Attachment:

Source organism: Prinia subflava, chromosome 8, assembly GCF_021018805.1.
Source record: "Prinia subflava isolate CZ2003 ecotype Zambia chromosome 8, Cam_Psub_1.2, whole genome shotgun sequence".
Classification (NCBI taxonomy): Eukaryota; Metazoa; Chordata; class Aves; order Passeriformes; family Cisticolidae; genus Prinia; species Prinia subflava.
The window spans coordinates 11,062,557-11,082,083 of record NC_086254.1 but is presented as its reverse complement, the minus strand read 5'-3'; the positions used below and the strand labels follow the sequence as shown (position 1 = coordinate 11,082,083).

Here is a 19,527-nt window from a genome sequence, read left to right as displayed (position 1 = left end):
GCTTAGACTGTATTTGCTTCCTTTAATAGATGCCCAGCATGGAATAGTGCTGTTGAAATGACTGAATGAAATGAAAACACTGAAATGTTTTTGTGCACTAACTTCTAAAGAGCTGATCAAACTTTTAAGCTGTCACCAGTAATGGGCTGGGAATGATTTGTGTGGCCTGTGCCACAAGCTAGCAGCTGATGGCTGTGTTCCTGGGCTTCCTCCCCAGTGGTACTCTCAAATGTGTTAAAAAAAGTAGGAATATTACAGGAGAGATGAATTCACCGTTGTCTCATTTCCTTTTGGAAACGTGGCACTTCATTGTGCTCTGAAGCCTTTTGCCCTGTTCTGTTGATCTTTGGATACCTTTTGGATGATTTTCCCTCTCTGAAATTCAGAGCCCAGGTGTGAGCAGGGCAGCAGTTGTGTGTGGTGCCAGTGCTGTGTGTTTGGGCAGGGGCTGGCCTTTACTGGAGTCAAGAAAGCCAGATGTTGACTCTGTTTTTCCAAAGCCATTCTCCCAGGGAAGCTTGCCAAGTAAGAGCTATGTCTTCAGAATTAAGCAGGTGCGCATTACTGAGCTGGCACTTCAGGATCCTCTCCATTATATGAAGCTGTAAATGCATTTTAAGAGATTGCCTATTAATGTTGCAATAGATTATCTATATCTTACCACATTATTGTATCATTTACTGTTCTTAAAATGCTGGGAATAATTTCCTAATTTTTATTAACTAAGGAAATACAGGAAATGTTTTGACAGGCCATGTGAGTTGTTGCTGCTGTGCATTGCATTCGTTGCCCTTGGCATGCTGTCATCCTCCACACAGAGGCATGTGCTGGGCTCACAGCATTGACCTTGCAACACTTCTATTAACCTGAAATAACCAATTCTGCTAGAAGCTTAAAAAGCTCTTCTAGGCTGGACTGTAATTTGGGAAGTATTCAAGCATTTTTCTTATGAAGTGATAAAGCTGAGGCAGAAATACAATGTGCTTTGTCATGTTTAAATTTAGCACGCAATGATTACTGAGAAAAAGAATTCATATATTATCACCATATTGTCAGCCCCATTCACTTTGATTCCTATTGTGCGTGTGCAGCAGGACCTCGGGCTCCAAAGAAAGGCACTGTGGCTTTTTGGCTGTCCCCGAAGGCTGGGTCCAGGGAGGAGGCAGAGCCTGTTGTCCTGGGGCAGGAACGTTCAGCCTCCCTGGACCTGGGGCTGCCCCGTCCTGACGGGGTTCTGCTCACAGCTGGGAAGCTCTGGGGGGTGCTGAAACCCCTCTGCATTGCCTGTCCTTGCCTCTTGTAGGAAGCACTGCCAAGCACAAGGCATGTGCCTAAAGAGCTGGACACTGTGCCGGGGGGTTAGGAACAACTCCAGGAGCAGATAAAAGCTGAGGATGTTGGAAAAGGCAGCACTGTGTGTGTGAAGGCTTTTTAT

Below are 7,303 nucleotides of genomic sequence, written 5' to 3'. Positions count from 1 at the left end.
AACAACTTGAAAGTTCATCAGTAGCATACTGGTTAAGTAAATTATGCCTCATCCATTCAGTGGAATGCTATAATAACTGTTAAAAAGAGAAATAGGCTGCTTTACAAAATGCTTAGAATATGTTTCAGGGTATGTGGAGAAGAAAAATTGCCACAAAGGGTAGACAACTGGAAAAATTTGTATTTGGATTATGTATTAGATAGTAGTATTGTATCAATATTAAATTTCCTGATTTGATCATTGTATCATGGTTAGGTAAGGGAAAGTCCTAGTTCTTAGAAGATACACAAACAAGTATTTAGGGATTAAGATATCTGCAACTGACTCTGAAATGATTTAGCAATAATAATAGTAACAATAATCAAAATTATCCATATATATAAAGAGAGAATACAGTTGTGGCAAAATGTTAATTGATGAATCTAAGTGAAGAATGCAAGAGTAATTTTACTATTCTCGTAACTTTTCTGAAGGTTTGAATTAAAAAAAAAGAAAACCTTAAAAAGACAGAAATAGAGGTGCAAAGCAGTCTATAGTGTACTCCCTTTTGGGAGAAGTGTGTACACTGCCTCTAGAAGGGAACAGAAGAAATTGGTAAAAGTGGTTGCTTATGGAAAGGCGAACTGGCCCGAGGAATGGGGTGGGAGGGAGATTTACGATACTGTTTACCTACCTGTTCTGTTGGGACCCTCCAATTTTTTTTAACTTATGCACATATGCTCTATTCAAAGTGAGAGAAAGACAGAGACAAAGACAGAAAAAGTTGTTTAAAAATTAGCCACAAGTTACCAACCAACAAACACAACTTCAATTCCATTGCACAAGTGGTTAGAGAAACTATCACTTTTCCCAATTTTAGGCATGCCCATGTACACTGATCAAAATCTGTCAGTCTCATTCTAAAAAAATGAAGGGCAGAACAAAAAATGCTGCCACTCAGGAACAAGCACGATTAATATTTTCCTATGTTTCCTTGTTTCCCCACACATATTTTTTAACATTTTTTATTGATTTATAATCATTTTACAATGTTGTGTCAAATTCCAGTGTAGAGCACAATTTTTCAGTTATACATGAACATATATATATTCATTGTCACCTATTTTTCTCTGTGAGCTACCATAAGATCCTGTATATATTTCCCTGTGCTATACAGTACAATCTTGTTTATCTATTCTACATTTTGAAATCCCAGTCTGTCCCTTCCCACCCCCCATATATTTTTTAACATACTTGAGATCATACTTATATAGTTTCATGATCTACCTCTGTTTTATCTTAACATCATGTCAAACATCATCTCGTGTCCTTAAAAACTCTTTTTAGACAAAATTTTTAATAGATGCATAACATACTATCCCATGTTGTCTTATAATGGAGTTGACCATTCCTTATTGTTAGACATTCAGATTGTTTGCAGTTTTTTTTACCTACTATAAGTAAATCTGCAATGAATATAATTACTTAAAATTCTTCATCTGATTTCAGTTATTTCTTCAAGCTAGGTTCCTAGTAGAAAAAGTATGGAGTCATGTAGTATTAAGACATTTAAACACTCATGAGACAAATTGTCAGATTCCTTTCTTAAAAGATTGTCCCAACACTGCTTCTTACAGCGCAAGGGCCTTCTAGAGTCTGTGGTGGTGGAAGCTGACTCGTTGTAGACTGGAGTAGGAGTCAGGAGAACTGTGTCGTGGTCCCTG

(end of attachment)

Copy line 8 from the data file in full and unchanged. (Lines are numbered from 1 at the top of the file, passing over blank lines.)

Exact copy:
AACAACTTGAAAGTTCATCAGTAGCATACTGGTTAAGTAAATTATGCCTCATCCATTCAGTGGAATGCTATAATAACTGTTAAAAAGAGAAATAGGCTGCTTTACAAAATGCTTAGAATATGTTTCAGGGTATGTGGAGAAGAAAAATTGCCACAAAGGGTAGACAACTGGAAAAATTTGTATTTGGATTATGTATTAGATAGTAGTATTGTATCAATATTAAATTTCCTGATTTGATCATTGTATCATGGTTAGGTAAGGGAAAGTCCTAGTTCTTAGAAGATACACAAACAAGTATTTAGGGATTAAGATATCTGCAACTGACTCTGAAATGATTTAGCAATAATAATAGTAACAATAATCAAAATTATCCATATATATAAAGAGAGAATACAGTTGTGGCAAAATGTTAATTGATGAATCTAAGTGAAGAATGCAAGAGTAATTTTACTATTCTCGTAACTTTTCTGAAGGTTTGAATTAAAAAAAAAGAAAACCTTAAAAAGACAGAAATAGAGGTGCAAAGCAGTCTATAGTGTACTCCCTTTTGGGAGAAGTGTGTACACTGCCTCTAGAAGGGAACAGAAGAAATTGGTAAAAGTGGTTGCTTATGGAAAGGCGAACTGGCCCGAGGAATGGGGTGGGAGGGAGATTTACGATACTGTTTACCTACCTGTTCTGTTGGGACCCTCCAATTTTTTTTAACTTATGCACATATGCTCTATTCAAAGTGAGAGAAAGACAGAGACAAAGACAGAAAAAGTTGTTTAAAAATTAGCCACAAGTTACCAACCAACAAACACAACTTCAATTCCATTGCACAAGTGGTTAGAGAAACTATCACTTTTCCCAATTTTAGGCATGCCCATGTACACTGATCAAAATCTGTCAGTCTCATTCTAAAAAAATGAAGGGCAGAACAAAAAATGCTGCCACTCAGGAACAAGCACGATTAATATTTTCCTATGTTTCCTTGTTTCCCCACACATATTTTTTAACATTTTTTATTGATTTATAATCATTTTACAATGTTGTGTCAAATTCCAGTGTAGAGCACAATTTTTCAGTTATACATGAACATATATATATTCATTGTCACCTATTTTTCTCTGTGAGCTACCATAAGATCCTGTATATATTTCCCTGTGCTATACAGTACAATCTTGTTTATCTATTCTACATTTTGAAATCCCAGTCTGTCCCTTCCCACCCCCCATATATTTTTTAACATACTTGAGATCATACTTATATAGTTTCATGATCTACCTCTGTTTTATCTTAACATCATGTCAAACATCATCTCGTGTCCTTAAAAACTCTTTTTAGACAAAATTTTTAATAGATGCATAACATACTATCCCATGTTGTCTTATAATGGAGTTGACCATTCCTTATTGTTAGACATTCAGATTGTTTGCAGTTTTTTTTACCTACTATAAGTAAATCTGCAATGAATATAATTACTTAAAATTCTTCATCTGATTTCAGTTATTTCTTCAAGCTAGGTTCCTAGTAGAAAAAGTATGGAGTCATGTAGTATTAAGACATTTAAACACTCATGAGACAAATTGTCAGATTCCTTTCTTAAAAGATTGTCCCAACACTGCTTCTTACAGCGCAAGGGCCTTCTAGAGTCTGTGGTGGTGGAAGCTGACTCGTTGTAGACTGGAGTAGGAGTCAGGAGAACTGTGTCGTGGTCCCTG